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A house of two halves

Nick Myall
Tuesday 19 Jul 2016

The existing frontal half of this Canadian house was kept intact while the rear was built anew

Coupée Croisée is the extension of a Ville Mont-Royal cottage in Montreal, Canada.

In order to build upon the natural qualities of the location while respecting the rigorous municipal regulatory constraints, the architects adopted a concept that gave its name to the project. The building was cut (coupé) in two, maintaining the street-side half, and completing it with a new half focused towards the yard. The residence is organized by a cross (croisé) pattern.

The existing frontal half was kept intact maintaining its materiality and tectonic qualities, while the rear half was completely built anew. The imposing arrangement of windows opens the living spaces to the garden and the south to the light.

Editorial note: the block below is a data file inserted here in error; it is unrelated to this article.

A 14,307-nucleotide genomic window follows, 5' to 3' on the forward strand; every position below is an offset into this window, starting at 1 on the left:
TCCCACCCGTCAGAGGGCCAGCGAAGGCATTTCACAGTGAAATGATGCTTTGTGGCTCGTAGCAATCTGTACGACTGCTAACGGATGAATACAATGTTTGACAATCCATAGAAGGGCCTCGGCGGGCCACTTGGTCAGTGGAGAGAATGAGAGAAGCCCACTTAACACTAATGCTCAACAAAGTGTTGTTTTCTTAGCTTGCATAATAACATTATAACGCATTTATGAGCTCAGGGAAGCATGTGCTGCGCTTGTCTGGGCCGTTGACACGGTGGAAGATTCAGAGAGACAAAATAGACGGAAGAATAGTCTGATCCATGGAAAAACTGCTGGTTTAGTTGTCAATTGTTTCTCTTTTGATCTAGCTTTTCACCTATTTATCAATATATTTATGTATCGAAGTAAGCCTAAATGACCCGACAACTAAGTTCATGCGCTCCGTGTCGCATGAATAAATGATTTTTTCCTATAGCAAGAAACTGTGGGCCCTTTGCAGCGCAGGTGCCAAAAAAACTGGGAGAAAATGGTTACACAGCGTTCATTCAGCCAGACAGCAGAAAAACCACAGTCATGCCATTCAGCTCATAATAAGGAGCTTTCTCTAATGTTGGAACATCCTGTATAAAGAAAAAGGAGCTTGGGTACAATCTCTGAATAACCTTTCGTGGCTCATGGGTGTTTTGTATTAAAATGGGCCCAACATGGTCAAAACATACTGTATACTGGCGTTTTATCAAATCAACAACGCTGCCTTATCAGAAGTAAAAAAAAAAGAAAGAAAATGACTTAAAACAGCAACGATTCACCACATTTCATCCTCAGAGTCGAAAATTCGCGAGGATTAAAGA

A communal vision shared by the architects and the landscape architect enabled a unified development of this garden-house. The residence is no more enclosed by its built facades but rather by the dark wood perimeter established by the fence.

Even the exterior swimming pool, becomes part of the whole and reinforces the link between interior and exterior. The house is articulated by the over dimensioned wooden cross that links the pre-existing and new construction as well as the entrance hall to the swimming pool at the end of the garden.

At the crossing point, where lies the real heart of the residence, a vertical shaft spatially unites the living spaces of the ground floor with more intimate ones located on the upper floor.

It is the cross outline that ties materials and colour, that defines each room in relation to the other and that structures the visual organization into a strong and dynamic space for living.

Nick Myall

News Editor

Key Facts:

Residential
Architecture
Canada

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